Best Argument: No
Audience Favored: Yes (74%)
More risks than rewards
To sum up then the arguments against taking the NSA into account in your cloud activities are simple and few.
There's nothing you can do about it anyway so why worry?
The NSA's activities are necessary to protect Americans against terrorism.
The economic advantages of cloud services are too great to ignore despite the security risks.
Against that I argue that the unprecedented surveillance by the NSA is dangerous to the health and security of the Internet; unnecessary to protect Americans against terrorism; and should be addressed by both our elected representatives and major cloud service providers to make the Internet more secure and to increase the transparency of intelligence activities.
The cloud is an important and revolutionary infrastructure. If the United States is to maintain technology leadership we need to be able to assure the entire world that their data and secrets are safe with American technology providers.
Worry about criminals first, NSA after
I have attempted, in this debate, to avoid emotional arguments or assertions of moral authority. If you are making security decisions for a business you really need to do the same or you are not serving your company's interests.
The core of my argument here is that there is nothing about what the NSA has done or is accused of doing which gives reason to take measures that you shouldn't be taking anyway. I'll go a step further here: The NSA is almost certainly uninterested in your cloud data, but there is a large population of criminals who might be. You need to protect your data against them, and that means taking pretty much all the measures you could to impede the NSA. Ergo: Don't worry about the NSA. It accomplishes nothing and confuses the issue. They are just another potential attacker, albeit a highly-sophisticated and heavily-resourced one.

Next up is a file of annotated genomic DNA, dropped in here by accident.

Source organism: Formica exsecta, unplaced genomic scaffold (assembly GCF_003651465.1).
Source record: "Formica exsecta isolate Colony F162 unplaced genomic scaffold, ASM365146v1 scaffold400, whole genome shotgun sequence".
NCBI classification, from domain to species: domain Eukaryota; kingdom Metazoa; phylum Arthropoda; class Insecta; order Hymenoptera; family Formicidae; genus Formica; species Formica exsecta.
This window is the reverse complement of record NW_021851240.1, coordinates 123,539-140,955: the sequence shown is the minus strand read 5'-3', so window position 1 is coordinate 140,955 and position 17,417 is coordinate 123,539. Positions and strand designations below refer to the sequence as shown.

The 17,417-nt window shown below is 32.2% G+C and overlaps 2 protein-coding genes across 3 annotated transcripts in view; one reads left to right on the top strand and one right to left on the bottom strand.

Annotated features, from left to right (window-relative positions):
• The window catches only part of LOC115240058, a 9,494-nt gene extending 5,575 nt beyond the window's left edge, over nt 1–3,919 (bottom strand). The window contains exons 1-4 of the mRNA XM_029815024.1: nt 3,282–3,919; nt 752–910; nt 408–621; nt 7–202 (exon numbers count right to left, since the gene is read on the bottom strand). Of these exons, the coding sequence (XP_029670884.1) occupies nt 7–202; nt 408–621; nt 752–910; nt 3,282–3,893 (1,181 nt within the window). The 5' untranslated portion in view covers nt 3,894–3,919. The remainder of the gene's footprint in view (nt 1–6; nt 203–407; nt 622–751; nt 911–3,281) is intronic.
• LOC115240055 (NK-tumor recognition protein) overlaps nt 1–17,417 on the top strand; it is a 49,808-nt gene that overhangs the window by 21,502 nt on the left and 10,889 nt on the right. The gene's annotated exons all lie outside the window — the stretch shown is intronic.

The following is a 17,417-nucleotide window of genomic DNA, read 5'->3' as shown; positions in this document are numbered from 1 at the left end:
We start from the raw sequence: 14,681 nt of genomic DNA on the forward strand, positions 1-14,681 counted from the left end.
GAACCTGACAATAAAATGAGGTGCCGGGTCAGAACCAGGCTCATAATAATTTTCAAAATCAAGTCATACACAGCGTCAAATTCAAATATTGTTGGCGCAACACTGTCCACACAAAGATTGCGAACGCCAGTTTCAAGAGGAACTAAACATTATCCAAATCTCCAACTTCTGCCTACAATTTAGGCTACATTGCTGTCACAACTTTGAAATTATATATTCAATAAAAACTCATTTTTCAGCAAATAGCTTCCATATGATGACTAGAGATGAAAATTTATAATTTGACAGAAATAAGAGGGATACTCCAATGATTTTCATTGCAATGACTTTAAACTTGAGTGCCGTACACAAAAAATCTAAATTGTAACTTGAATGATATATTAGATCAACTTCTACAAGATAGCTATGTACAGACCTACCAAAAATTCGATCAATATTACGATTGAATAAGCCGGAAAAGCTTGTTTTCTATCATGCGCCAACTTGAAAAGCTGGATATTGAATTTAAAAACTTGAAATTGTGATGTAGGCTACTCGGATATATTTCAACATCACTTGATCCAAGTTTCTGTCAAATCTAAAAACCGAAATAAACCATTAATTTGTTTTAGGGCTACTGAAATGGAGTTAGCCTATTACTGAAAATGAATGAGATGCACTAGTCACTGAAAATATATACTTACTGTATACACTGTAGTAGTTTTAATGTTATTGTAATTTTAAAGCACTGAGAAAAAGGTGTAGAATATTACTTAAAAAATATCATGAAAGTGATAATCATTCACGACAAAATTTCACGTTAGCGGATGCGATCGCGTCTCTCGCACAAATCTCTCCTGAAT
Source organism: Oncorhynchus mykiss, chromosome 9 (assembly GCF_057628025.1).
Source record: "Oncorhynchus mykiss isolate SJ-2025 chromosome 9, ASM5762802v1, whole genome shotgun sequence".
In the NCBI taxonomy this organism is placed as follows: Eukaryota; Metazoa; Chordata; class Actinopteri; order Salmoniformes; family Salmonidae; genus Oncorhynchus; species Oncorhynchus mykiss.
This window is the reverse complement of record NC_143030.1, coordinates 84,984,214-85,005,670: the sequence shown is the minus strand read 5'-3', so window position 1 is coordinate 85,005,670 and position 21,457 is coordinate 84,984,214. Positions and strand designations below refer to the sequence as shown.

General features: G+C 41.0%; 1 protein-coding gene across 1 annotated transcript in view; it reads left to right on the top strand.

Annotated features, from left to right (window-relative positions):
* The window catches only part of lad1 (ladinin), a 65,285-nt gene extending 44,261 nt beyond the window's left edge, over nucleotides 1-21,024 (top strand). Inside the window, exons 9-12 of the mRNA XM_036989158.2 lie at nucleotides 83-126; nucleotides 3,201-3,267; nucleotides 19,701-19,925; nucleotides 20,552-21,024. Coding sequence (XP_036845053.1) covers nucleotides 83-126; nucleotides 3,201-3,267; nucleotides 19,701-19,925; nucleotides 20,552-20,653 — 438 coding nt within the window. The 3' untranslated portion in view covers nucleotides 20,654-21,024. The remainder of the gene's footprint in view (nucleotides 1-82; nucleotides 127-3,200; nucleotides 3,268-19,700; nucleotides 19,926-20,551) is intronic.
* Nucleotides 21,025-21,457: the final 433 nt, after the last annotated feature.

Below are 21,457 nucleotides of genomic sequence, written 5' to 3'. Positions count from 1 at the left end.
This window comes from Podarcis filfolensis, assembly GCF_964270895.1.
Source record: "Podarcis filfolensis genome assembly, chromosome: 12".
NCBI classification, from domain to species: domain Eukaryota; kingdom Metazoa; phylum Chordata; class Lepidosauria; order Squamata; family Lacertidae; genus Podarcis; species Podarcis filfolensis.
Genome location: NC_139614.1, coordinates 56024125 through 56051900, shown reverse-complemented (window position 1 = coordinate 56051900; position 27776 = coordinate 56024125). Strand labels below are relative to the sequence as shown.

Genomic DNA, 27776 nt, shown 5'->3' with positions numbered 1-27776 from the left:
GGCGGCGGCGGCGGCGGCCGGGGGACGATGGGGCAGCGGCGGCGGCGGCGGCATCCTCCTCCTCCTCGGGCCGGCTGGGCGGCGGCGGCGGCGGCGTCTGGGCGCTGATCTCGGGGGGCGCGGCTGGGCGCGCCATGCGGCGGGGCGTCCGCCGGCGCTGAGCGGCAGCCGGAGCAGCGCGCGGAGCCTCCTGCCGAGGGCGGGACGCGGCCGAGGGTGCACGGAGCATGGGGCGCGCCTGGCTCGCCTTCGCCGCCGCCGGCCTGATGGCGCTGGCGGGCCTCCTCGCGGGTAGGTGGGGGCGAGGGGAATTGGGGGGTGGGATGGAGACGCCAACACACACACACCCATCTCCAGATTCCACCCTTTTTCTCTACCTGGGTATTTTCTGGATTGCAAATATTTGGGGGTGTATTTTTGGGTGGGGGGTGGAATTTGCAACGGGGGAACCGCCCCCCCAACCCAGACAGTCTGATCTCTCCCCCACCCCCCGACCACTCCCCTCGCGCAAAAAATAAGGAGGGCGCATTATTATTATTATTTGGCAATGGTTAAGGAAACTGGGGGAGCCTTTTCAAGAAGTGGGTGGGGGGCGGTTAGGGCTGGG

Great debate: More action wins
This was an exceptional debate and I was proud to be able to elicit such excellent responses from both Robin and Larry. I approached judging this debate based on the merits of each question.
For each question, the individual answers Robin and Larry gave were each judged on their own merit, and each debater was awarded up to five points. Also, each question was judged based on which debater gave the better answer and balanced the issues of economics and security. For this part of the metric, the debaters split five points, with one debater always being awarded more points than the other.
As I reviewed the answers, I was struck by the differences in style of these two experts. Robin often answered with a more global and ideological perspective and while Larry often gave the more practical answers.
I found Robin's answers generally more inspiring and representative of the way I'd like to see us function as a nation and a society. I found Larry's answers more directly actionable.
In the end, that's what proved to decide our winner. The debate is entitled, "Should NSA surveillance influence your business cloud buying decisions?" and, at the end, our debaters really needed to provide answers that IT managers and CXOs could take to their management and stockholders.
Larry met that responsibility better, and scored 69 points to Robin's 62. Therefore Larry is the winner of this week's Great Debate.
That said, if they agree to run in 2016, I'd rather vote for Harris for President or Seltzer for President than any of the crop of jokers we're likely to be fielding from either of the parties. I'm all for the Seltzer/Harris or Harris/Seltzer ticket!